Newark, NJ -- At the core of the Saint Barnabas Health Care System's Heart Transplant Program at Newark Beth Israel Medical Center is a team of dedicated physicians who possess equal measures of talent, experience and compassion. Led by Mark J. Zucker, M.D., J.D., Director, Cardiothoracic Transplantation and Associate Professor of Medicine at Mount Sinai School of Medicine, the team has brought the program into national focus. In the 15 years since Dr. Zucker began his work at Newark Beth Israel, the lives of some 375 heart transplant recipients have not only been extended, but enriched.
Before the 1950's, organ transplantation belonged more to the realm of science fiction than to medical science. By the early 70's, it was considered an experimental treatment with serious risks. Today, thanks to incredible advances in one of medicine's most rapidly evolving specialties, organ transplantation is accepted as the standard and most cost effective treatment for organ failure over the long term.
The Heart Transplant Program at Newark Beth Israel has all the ingredients of a premier transplant center, excelling in the critical factors laid out by The United Network for Organ Sharing, the nation's organ donation and procurement governing body. Among them are the number of transplant surgeries performed at the institution, the graft survival rates, and the general feeling of confidence a patient gains from the transplant team. In 2004 alone, Dr. Zucker's team performed 42 transplants, putting the program among the top ten in the country.
Their continued success is measured in the extraordinary short- and long-term graft survival rates that consistently surpass the national averages. When days can mean the difference between life and death, the Heart Transplant Center at Newark Beth Israel Medical Center has one of the shortest average recipient waiting times in the Northeast?an average of 88 days, compared to the national average of 184 days.
Aggressive in the treatment of end-stage organ disease and known across the country as strong advocates for transplant candidates, the Heart Transplant Program offers treatment not available elsewhere. For example, the program was one of only three in the nation ? and the only center in the Northeast ? chosen to participate in the trial use of the DeBakey left ventricular assist devices (LVAD). This smaller, quieter mechanical device serves as a bridge for patients whose heart fails before a compatible organ is available.
"This model makes cardiac mechanical support available to women and teens. Patients can go home and return to their lives while they wait for a transplant," says Dr. Zucker. "Heart transplantation is the gold standard treatment, but unfortunately only 2,400 patients per year will be fortunate enough to undergo heart transplantation due to the limited donor supply. Mechanical cardiac support, such as the LVAD, is the future. To be truly successful, however, an artificial heart needs to be fully implantable and forgettable. We are a long way from that ideal right now, but these devices are steadily improving."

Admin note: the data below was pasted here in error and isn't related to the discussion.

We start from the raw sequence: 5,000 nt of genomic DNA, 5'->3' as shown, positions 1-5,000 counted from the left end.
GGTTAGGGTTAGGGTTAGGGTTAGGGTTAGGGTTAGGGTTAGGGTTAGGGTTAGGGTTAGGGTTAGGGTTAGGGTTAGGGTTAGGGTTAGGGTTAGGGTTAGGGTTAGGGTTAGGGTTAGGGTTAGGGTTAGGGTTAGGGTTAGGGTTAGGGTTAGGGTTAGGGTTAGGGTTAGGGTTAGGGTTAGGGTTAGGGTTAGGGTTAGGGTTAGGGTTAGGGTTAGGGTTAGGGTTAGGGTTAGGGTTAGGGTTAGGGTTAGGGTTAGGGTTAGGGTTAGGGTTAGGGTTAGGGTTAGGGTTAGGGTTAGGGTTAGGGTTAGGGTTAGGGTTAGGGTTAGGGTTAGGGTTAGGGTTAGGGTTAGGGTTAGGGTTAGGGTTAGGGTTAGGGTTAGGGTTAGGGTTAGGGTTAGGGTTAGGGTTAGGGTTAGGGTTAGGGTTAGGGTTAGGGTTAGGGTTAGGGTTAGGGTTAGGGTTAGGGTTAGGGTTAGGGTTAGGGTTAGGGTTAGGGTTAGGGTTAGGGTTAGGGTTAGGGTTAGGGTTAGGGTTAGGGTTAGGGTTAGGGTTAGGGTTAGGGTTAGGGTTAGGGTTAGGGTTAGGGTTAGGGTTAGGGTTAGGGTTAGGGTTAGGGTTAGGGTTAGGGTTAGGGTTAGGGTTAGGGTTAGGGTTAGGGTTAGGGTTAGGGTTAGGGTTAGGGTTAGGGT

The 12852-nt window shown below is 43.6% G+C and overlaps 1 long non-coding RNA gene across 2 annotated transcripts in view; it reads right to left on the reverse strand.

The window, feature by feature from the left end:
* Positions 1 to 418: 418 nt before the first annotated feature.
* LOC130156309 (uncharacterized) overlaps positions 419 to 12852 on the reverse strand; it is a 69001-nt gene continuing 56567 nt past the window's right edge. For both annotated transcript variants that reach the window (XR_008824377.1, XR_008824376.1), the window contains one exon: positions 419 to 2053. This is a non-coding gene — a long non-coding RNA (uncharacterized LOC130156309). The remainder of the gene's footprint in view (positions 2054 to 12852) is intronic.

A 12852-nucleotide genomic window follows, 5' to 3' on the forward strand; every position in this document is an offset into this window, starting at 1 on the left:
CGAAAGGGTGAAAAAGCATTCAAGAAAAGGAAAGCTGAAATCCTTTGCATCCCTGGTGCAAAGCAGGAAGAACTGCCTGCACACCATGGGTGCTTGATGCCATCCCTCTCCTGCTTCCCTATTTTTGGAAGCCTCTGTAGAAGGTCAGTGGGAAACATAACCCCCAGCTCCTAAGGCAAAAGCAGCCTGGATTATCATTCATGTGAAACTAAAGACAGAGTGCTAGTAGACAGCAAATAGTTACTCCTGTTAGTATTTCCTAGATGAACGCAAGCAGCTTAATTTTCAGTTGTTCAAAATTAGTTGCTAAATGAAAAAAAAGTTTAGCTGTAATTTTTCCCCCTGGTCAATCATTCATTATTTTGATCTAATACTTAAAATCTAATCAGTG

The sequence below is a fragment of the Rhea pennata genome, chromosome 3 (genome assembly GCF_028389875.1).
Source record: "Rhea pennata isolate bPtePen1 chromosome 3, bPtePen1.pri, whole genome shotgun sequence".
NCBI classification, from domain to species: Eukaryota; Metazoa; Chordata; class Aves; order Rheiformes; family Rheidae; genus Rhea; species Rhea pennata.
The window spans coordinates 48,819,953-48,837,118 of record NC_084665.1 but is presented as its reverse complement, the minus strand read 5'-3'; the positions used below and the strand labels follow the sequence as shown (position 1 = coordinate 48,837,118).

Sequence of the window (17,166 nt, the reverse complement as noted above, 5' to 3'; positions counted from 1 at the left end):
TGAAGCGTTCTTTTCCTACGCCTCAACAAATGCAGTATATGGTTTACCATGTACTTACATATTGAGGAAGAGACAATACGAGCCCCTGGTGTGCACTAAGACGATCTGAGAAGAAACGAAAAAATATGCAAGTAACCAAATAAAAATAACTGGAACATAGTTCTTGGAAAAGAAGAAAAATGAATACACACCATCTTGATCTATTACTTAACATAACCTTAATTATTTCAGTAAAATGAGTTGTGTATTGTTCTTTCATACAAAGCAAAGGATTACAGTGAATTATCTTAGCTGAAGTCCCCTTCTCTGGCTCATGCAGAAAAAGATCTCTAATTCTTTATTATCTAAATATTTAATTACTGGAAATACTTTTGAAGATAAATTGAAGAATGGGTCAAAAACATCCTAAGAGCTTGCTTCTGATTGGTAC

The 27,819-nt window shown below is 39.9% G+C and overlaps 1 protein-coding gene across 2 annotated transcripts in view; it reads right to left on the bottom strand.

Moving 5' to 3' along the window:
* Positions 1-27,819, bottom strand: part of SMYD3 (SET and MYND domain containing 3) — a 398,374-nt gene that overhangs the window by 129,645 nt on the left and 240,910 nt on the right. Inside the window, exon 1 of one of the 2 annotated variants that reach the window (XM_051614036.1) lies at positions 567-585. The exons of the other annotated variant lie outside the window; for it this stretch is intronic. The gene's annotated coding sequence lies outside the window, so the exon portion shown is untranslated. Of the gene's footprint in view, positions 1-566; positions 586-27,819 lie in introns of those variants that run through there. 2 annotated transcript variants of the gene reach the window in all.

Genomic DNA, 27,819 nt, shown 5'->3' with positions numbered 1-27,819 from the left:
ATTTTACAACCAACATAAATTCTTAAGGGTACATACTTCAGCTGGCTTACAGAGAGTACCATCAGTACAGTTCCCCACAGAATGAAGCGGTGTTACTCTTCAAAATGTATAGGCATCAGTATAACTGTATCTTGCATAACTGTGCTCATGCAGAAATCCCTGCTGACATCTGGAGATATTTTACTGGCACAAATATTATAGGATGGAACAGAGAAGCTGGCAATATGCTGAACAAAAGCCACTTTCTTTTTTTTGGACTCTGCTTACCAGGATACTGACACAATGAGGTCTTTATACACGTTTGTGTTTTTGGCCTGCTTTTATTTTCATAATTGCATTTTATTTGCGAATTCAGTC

Newark Beth Israel Medical Center is the only hospital in New Jersey and one of only 30 hospitals nationwide participating in a clinical trial to test the new Acorn CorCap Cardiac Support, a new device which holds promise for extending and improving the overall health of those with severe heart disease who are not candidates for heart transplantation.
"Heart failure has become a true epidemic in this country," says Daniel Goldstein, M.D., Surgical Director of Cardiac Transplantation and Mechanical Assistance. Heart failure affects nearly 5 million Americans and is the only cardiovascular disorder on the rise. More than 550,000 new cases are diagnosed each year. "We have enlarged our team and increased the number of medications and technologies available to patients in New Jersey. Located between major university-based transplant centers in New York City and Philadelphia, we have proven that we can do as good a job ? and in many cases a better job ? than neighboring institutions," he asserts. "High quality cardiac care is right here in New Jersey."
"When I began my career, a transplant nurse told me that the highs would be very high and the lows very low. It's one of the most accurate statements you can make about heart transplantation," reflects Dr. Zucker. "My colleagues and I are on a first name basis with all of our patients. They are our friends and we share life's milestones with them. If we lose a patient, it is like losing a family member."
The teams' goals for the future can be summed up in one word ? MORE. More research, more heart transplants, more and improved technology, and enhanced graft survival rates. "In medicine, we cannot limit ourselves to the daily care of patients, no matter how accomplished we are," says Dr. Zucker. "It is essential that we continue to discover better ways to treat end-stage heart disease."
Newark Beth Israel Medical Center is a 671-bed tertiary care teaching hospital with specialized services including heart and kidney transplantation, adult and pediatric cardiac surgery, hematology/ oncology, general and vascular surgery, behavioral health services, and maternal/child care. Newark Beth Israel is home to the Saint Barnabas Heart Center and Children's Hospital of New Jersey.
Date: April 28, 2005
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